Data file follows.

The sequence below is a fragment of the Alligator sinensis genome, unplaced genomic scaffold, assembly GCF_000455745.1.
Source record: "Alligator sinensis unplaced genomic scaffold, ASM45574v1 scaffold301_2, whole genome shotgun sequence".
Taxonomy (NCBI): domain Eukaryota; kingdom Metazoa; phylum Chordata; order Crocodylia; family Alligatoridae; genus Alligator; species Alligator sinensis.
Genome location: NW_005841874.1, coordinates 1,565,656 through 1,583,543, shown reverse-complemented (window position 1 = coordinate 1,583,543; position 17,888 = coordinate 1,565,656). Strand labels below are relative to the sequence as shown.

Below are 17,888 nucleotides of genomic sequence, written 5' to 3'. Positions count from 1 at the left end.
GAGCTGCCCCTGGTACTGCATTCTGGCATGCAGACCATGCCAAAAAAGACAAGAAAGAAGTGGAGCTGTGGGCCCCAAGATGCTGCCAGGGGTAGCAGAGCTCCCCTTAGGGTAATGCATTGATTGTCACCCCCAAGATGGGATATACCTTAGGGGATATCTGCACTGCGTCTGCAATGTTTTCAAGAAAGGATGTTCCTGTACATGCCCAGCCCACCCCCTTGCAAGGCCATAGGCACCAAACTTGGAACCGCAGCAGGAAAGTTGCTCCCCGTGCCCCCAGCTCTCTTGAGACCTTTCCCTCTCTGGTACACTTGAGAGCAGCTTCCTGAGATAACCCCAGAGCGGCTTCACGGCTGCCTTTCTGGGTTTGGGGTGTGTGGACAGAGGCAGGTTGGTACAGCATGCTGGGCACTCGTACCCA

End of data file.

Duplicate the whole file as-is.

The sequence below is a fragment of the Alligator sinensis genome, unplaced genomic scaffold, assembly GCF_000455745.1.
Source record: "Alligator sinensis unplaced genomic scaffold, ASM45574v1 scaffold301_2, whole genome shotgun sequence".
Taxonomy (NCBI): domain Eukaryota; kingdom Metazoa; phylum Chordata; order Crocodylia; family Alligatoridae; genus Alligator; species Alligator sinensis.
Genome location: NW_005841874.1, coordinates 1,565,656 through 1,583,543, shown reverse-complemented (window position 1 = coordinate 1,583,543; position 17,888 = coordinate 1,565,656). Strand labels below are relative to the sequence as shown.

Below are 17,888 nucleotides of genomic sequence, written 5' to 3'. Positions count from 1 at the left end.
GAGCTGCCCCTGGTACTGCATTCTGGCATGCAGACCATGCCAAAAAAGACAAGAAAGAAGTGGAGCTGTGGGCCCCAAGATGCTGCCAGGGGTAGCAGAGCTCCCCTTAGGGTAATGCATTGATTGTCACCCCCAAGATGGGATATACCTTAGGGGATATCTGCACTGCGTCTGCAATGTTTTCAAGAAAGGATGTTCCTGTACATGCCCAGCCCACCCCCTTGCAAGGCCATAGGCACCAAACTTGGAACCGCAGCAGGAAAGTTGCTCCCCGTGCCCCCAGCTCTCTTGAGACCTTTCCCTCTCTGGTACACTTGAGAGCAGCTTCCTGAGATAACCCCAGAGCGGCTTCACGGCTGCCTTTCTGGGTTTGGGGTGTGTGGACAGAGGCAGGTTGGTACAGCATGCTGGGCACTCGTACCCA